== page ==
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The Chicago Cubs are among the suitors for Washington Nationals starter Max Scherzer, assuming he’s healthy enough to be an asset come the trade deadline.
Scherzer suffered an injury scare on Friday night against the San Francisco Giants, but remains confident he’ll make his next start. Even should he miss some time, Scherzer has plenty of time to recover before the trade deadline, which is potentially when he could be dealt to a contender.
While the Nationals were initially viewed as a dark horse candidate in the NL East, that hasn’t exactly played out as planned. Washington’s been marred by injuries, and would perhaps be smart to send off assets at the deadline to refurbish their farm system.
Scherzer is a free agent at the end of this season. The Cubs, meanwhile, were expected to be sellers at this point in the year, but have instead outperformed expectations. A one-year decision to “go for it” with Scherzer might make some sense.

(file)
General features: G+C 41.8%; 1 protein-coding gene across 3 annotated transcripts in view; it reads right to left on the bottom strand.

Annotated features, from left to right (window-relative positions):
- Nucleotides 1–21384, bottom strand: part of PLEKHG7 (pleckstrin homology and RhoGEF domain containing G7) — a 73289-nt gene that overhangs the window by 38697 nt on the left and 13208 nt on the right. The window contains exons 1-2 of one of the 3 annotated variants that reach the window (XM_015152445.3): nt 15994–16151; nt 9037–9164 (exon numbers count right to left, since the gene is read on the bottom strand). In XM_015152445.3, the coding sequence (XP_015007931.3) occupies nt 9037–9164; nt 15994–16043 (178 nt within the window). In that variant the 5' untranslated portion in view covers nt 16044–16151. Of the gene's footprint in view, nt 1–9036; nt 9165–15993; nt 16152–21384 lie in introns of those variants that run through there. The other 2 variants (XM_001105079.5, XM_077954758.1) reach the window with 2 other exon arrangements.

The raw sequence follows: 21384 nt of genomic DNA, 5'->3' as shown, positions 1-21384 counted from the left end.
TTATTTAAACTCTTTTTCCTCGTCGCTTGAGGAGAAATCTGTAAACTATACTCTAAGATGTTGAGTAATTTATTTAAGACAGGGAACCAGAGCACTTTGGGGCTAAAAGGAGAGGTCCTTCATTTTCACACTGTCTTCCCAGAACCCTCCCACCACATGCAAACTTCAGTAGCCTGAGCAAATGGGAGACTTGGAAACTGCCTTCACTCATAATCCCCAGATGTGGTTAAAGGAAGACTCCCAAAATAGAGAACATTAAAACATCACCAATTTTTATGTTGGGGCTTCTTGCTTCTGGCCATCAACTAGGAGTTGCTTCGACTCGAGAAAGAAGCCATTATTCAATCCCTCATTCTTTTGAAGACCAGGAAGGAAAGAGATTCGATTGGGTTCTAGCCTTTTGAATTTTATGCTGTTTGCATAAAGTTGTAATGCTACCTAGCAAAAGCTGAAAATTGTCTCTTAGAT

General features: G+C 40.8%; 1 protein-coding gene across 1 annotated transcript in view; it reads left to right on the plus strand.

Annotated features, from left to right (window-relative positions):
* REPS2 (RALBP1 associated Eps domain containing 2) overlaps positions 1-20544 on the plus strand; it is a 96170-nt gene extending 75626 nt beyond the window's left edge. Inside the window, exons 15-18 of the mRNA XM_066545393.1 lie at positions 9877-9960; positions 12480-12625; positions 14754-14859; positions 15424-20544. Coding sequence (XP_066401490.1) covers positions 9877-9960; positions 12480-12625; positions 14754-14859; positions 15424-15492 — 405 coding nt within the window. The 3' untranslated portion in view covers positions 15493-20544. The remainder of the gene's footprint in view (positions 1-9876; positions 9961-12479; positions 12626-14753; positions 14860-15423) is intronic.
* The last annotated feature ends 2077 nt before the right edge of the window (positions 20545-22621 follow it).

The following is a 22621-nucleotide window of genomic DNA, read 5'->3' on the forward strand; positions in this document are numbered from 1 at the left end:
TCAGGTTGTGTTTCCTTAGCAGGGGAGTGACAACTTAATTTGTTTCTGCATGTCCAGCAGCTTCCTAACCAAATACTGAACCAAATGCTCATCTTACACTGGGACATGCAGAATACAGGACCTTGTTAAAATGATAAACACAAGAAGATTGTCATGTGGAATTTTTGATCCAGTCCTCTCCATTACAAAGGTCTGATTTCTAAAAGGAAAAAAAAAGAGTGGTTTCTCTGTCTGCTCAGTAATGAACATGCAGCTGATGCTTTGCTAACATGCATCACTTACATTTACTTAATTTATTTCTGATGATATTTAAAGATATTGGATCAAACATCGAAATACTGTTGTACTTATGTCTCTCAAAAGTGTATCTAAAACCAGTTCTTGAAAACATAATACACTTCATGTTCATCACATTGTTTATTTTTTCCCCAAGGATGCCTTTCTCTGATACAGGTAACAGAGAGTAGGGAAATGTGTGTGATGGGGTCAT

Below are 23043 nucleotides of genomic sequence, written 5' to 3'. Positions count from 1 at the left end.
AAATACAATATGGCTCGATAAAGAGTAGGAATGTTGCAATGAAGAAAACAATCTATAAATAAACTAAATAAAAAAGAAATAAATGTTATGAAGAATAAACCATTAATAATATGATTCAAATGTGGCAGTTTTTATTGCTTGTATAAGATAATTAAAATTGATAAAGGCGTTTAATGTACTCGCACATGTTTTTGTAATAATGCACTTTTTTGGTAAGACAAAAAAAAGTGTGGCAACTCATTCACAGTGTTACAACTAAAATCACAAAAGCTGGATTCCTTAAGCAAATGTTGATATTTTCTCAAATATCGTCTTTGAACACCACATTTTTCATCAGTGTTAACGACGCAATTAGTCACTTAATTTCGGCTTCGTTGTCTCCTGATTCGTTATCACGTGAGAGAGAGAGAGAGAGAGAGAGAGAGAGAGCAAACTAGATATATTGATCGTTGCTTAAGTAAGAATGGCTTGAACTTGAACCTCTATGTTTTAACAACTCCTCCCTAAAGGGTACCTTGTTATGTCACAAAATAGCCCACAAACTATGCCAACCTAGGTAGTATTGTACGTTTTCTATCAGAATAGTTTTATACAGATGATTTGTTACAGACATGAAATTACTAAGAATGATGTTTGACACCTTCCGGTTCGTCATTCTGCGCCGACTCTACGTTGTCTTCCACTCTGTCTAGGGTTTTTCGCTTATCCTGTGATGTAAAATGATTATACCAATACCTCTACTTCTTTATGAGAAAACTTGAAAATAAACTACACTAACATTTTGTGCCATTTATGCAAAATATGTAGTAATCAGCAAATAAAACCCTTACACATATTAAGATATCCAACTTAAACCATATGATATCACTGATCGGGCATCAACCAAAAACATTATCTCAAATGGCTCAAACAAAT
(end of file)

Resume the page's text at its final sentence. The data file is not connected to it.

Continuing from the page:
MLB rumors: How the Cubs could trade for Max Scherzer
The Cubs would have to give up fairly significant prospect capital to acquire Scherzer, which is undoubtedly not in the best interest of management.
Still, for a team that now only has one World Series in the past century, making a move to win-now isn’t the worst thing in the world.
The Nationals top prospects are littered with pitching, so they’d be targeting position players. Here’s what a trade could look like.
SP, Max Scherzer
C, Miguel Amaya
OF, Cole Roederer
Miguel Amaya is the real jewel of this prospect package for the Nationals. He’s considered the catcher of the future in Chicago. Trading him would assume the Cubs decide to re-sign Willson Contreras long-term, which is a big if at the moment.
Amaya is ranked as the No. 75 prospect nationally by MLB Pipeline. Roederer is another top-15 prospect in the Cubs system, albeit with slightly less pedigree. Adding in one more top-30 prospect could swing this one in Chicago’s favor, if necessary.
Acquiring a pitcher of Scherzer’s caliber isn’t cheap. Trading for him now, a full month before the deadline, would require an even greater offer than anticipated.
Sometimes it’s better to wait.